2021 Nissan Rogue Redesign Emphasizes Tech, Versatility
16 June 2020 - motor1
Smart tech and clever design abound in the new crossover.
No one is going to look back on 2020 fondly. But there may not be an outfit that's more eager to put this Annus Horribilis behind it than Nissan. From the bizarre saga of former leader Carlos Ghosn getting smuggled out of Japan to monumental financial woes, the Japanese automaker has had a no good, very bad year. And it's only June. The arrival of the 2021 Nissan Rogue, then, is a much-needed bright spot for the struggling brand.
Already Nissan's most popular product in the US market, where it racked up nearly 30 percent of the company's 2019 sales, the Rogue's redesign adds a number of family friendly enhancements and advanced pieces of tech to its new interior and exterior design body. It has all the makings of a serious competitor in America's most popular segment.
Let's talk about that design for a minute. Despite the split headlights and V-Motion grille, the Rogue isn't an aggressive piece of design. Nissan's restraint should be commended, though. The lines here are attractive up front, if a bit on the conservative side. There's a sizable character line over the rear wheel arch, but designers kept the overall two-box shape simple. This is a crossover with zero off-road chops, so of course there are plastic surrounds on the wheel arches.
Hidden in that body are smart touches, though. Air curtains in the front fascia and active grille shutters improve the aerodynamics at speed, and the uninteresting, upright design of the rear end – it kind of reminds us of the current Toyota RAV4 – belies a huge, motion-activated rear tailgate for accessing the roomy cargo hold.
Once open, the cargo area's aperture spans 45.6 inches across, and owners can find smart cargo solutions like removable covers, which hide small divided cubbies. Finally, those big rear doors open to nearly 90 degrees, making for effortless rear seat access. The 2021 Rogue has, possibly, the easiest second row to get in or out of in the class. Once inside, there's ample legroom for adults – we wouldn't hesitate to road-trip the 2021 Rogue with four fully grown humans and their luggage. Beyond the sheer comfort and space of the rear bench, sunshades hidden in the rear door, available seat heating, and the segment's only three-zone climate control system should keep occupants content.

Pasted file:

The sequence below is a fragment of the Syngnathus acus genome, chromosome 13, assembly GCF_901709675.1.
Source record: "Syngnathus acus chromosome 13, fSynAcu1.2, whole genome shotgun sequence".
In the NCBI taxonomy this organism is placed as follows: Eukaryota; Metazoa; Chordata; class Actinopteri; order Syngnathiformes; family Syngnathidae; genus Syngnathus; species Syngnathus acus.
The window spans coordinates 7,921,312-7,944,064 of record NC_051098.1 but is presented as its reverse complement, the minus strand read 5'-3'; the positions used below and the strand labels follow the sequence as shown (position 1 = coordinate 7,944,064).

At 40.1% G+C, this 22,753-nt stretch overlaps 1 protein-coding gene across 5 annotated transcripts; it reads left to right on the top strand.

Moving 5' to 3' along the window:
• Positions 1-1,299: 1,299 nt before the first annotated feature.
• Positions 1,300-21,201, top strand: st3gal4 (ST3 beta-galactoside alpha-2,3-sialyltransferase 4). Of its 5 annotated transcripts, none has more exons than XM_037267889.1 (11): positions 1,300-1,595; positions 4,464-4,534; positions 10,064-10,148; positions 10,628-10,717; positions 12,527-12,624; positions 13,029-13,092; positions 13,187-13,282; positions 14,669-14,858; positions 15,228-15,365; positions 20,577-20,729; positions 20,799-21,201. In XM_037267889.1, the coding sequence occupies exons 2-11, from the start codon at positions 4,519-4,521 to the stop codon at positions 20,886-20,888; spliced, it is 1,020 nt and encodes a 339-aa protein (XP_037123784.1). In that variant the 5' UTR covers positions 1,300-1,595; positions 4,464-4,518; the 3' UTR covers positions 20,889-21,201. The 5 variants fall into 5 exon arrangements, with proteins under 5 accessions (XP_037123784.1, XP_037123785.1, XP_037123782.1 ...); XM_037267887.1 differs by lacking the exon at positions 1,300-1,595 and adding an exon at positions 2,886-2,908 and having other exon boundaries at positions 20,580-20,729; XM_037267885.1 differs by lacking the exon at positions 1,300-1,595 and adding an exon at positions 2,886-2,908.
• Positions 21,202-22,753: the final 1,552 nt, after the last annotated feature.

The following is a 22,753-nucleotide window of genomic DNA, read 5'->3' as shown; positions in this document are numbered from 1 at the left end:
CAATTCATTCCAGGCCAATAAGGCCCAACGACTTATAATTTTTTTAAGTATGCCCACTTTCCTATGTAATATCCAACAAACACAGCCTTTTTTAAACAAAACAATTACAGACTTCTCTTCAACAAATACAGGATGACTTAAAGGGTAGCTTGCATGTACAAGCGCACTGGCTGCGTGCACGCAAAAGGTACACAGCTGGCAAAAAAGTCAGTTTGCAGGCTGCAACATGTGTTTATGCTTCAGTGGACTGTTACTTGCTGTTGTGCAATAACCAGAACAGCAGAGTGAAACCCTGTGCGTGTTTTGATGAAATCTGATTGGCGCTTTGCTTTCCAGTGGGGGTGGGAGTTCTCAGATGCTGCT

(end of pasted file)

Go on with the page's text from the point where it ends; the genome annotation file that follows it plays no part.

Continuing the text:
The front seat is the place to be, though. Nissan's comfy zero-gravity bucket seats return, with an available semi-aniline leather finish in the range-topping Rogue Platinum. Occupants will look out on clean dash with stitched leather. Even on the pre-production car we featured in our video, the cabin quality felt impressively high. A new electric shifter allowed Nissan to adopt a floating-bridge center console, enhancing cargo storage up front, too.
But it's the tech that steals the show. The Rogue is available with an all-digital instrument cluster, featuring a 12.3-inch display (lesser models get 7.0- or 5.0-inch displays in the cluster), as well as the largest infotainment display in the segment, a 9.0-inch touchscreen. Finally, a 10.8-inch head-up display puts pertinent info directly in the driver's line of sight. There are both USB-A and USB-C charging ports, while the Rogue offers wireless Apple CarPlay as an option (wired CarPlay/Android Auto are standard).
Nissan's advanced ProPilot active safety suite expands to all but the base model as standard, although the Platinum trim, as well as the SL trim with the SL Premium Package, add a navigation tie-in. Called ProPilot Assist with Navi-Link, the integration draws data from the navigation system and correlates it with the GPS, allowing the Rogue to slow for upcoming highway junctions, curves, and ramps. The Rogue also adopts traffic sign recognition that can, with the driver's okay, increase or decrease the speed to the posted limit.
On the less exciting side of the equation, there's the Rogue's sole powerplant: a 2.5-liter, naturally aspirated four-cylinder with 181 horsepower and 181 pound-feet of torque. Mated up to a standard continuously variable transmission, it's about as uninteresting as things get. Nissan is claiming improved fuel economy, with a one-to-two-point jump on all trims and regardless of front- or all-wheel drive.
The 2021 Rogue will arrive in dealers in the fall of 2020, with prices coming ahead of the official launch.